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Mark Woolley On Owning Art Gallery in Pioneer Place

Mark Woolley is approaching his 20th anniversary in the local art world and is settling into his latest art gallery in Pioneer Place in downtown Portland. See some artists set up their exhibitions in his gallery.

If you ascend the escalators to the third floor of Pioneer Place Mall, high above the food court, the GAP, Ann Taylor and other mall staples, you may be surprised to find a fine arts gallery owned by prominent art dealer Mark Woolley. From this unusual venue, Woolley will be celebrating his 20th anniversary in the Portland art world at the end of the year.

Woolley is well known for being on the forefront of establishing the lively art scene in the Pearl, once a light industrial area. He has opened and closed three galleries over 16 years and, more recently, has presented pop-up art shows in rented spaces. He says the biggest change in Portland’s art world over the past 20 years is the proliferation of non-traditional art venues.

“It’s an interesting thing that there are literally art shows in cafés, bakeries, bars, people’s homes, public spaces, insurance and realty offices, and online. It’s amazing. There is an explosion of ways that people are getting their art out there,” says Woolley. Art galleries have also sprung up on the east side of the Willamette River, whereas two decades ago, they were concentrated on the west side, he adds.

Woolley brought his weighty art credentials to Pioneer Place almost one year ago. His gallery is sandwiched between two other art galleries, the Peoples Art of Portland and Place. Together, they are called The Settlement.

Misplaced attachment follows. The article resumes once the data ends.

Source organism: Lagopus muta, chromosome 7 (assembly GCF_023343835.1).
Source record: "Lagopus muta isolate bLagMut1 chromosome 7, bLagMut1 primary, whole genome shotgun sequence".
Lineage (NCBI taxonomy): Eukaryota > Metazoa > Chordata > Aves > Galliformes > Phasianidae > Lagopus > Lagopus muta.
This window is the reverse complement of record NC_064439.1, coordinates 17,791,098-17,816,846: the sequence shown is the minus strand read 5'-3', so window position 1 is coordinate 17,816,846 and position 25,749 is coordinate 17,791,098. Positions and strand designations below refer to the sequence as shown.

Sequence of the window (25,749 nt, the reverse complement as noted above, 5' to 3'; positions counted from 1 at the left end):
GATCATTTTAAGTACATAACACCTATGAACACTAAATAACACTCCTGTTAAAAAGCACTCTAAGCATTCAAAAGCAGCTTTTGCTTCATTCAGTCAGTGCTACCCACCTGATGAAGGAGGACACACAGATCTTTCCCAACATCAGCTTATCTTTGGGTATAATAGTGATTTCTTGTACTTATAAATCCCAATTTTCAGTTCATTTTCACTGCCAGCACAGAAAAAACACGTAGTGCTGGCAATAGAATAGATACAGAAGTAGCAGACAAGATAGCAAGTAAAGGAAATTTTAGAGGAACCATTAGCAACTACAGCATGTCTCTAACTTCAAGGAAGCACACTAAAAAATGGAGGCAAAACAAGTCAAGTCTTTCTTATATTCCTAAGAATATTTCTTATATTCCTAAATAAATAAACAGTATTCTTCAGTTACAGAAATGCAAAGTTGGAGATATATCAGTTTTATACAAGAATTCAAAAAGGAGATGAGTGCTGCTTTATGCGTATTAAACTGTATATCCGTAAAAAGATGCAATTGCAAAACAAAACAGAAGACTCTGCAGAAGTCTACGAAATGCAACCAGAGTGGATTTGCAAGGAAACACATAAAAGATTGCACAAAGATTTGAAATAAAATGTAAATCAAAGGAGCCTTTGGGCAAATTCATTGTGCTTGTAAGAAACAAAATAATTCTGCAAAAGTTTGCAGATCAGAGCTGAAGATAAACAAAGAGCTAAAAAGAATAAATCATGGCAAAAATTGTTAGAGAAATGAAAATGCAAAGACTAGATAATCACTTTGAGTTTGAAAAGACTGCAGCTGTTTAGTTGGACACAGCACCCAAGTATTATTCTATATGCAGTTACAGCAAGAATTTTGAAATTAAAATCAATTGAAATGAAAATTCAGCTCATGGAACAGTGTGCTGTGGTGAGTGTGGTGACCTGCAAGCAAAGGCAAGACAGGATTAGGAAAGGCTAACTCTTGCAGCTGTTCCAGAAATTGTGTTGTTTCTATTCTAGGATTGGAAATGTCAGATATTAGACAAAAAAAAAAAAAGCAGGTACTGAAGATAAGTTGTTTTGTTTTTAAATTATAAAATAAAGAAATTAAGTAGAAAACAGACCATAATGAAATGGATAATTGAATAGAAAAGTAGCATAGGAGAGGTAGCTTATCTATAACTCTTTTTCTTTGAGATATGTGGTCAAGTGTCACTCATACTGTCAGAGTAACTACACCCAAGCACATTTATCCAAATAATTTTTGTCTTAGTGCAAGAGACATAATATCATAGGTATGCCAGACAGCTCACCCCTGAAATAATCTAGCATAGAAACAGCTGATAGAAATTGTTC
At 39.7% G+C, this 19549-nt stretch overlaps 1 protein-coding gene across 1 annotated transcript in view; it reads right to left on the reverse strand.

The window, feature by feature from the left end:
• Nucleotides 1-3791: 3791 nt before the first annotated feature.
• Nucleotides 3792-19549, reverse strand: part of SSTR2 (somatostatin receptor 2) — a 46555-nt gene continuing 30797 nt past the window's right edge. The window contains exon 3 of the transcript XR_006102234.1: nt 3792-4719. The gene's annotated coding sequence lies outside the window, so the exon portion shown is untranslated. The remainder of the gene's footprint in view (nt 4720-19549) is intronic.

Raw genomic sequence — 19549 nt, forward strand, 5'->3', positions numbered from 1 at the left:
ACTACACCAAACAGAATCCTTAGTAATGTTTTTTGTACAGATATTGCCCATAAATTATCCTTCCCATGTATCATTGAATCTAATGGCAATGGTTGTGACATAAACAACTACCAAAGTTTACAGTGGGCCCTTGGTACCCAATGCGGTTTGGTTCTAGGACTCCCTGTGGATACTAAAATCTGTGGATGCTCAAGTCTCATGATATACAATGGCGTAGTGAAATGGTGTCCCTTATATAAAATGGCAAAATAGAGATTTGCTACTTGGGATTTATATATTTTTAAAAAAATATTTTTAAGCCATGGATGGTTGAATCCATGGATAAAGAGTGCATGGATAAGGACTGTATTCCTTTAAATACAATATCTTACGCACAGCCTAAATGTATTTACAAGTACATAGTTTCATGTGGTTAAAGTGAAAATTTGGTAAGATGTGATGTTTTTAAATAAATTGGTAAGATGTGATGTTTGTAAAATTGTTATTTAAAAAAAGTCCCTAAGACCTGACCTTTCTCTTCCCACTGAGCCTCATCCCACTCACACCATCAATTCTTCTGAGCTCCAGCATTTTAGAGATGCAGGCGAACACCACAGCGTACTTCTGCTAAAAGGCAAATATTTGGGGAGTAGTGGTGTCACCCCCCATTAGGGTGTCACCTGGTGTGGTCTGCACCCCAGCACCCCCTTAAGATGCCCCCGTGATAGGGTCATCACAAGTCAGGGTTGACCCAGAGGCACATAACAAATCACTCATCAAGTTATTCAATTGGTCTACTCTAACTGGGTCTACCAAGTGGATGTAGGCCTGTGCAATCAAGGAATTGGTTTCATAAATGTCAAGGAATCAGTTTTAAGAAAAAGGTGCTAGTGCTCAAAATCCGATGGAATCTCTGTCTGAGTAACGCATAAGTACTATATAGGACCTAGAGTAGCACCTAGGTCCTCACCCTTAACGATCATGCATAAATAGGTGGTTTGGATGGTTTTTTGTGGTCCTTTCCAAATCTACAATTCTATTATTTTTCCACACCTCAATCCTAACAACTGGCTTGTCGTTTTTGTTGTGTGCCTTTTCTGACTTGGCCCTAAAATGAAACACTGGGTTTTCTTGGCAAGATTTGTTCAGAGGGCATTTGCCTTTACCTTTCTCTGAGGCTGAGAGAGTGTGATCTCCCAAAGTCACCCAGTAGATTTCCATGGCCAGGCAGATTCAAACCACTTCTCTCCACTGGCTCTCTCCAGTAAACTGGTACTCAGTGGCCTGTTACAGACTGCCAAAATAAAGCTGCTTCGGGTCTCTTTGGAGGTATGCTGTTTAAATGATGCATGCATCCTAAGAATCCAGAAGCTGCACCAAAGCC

“As a business model, if galleries cluster together like we have, then it’s viable. If it’s just one fine arts gallery in a mall, I personally would not do it,” says Woolley.

The three galleries hold art receptions every third Saturday from 5-9 p.m. These art openings give Woolley an opportunity to woo new buyers from the other galleries. “The challenge is that some of the people who came to my other galleries as collectors maybe don’t come to the mall on a regular basis.”

Woolley has to make adjustments to sell fine art in a mall. For one, his gallery has to offer a larger collection of smaller art pieces, because they are more affordable to the general public. He also has to consider content and product placement. Woolley says he has artistic free rein most of the time, except when it comes to showing sexually explicit art.

“In my other spaces I wouldn’t even think twice about it. The main thing is to be sensitive to a flow of people of all ages coming to the mall and not having something that’s too explicit. It’s not like we couldn’t have a show that had photographic nudes that were tasteful, but we probably wouldn’t have it in the front window because this is a family environment,” Woolley says.

His gallery made a creative concession before the last presidential election. Woolley decided to direct edgy political artwork away from the front window and position it inward toward the gallery. Even with the compromises, the unusual venue is working out for him.

“It’s nice to have a mix of retail and fine art galleries in the mall. There’s a lot of young people coming, so you’re really introducing them to art. For some people, it’s the first time they’ve ever been in a gallery,” says Woolley.

The Mark Woolley Gallery is open Thursday to Sunday from 12-6 p.m.

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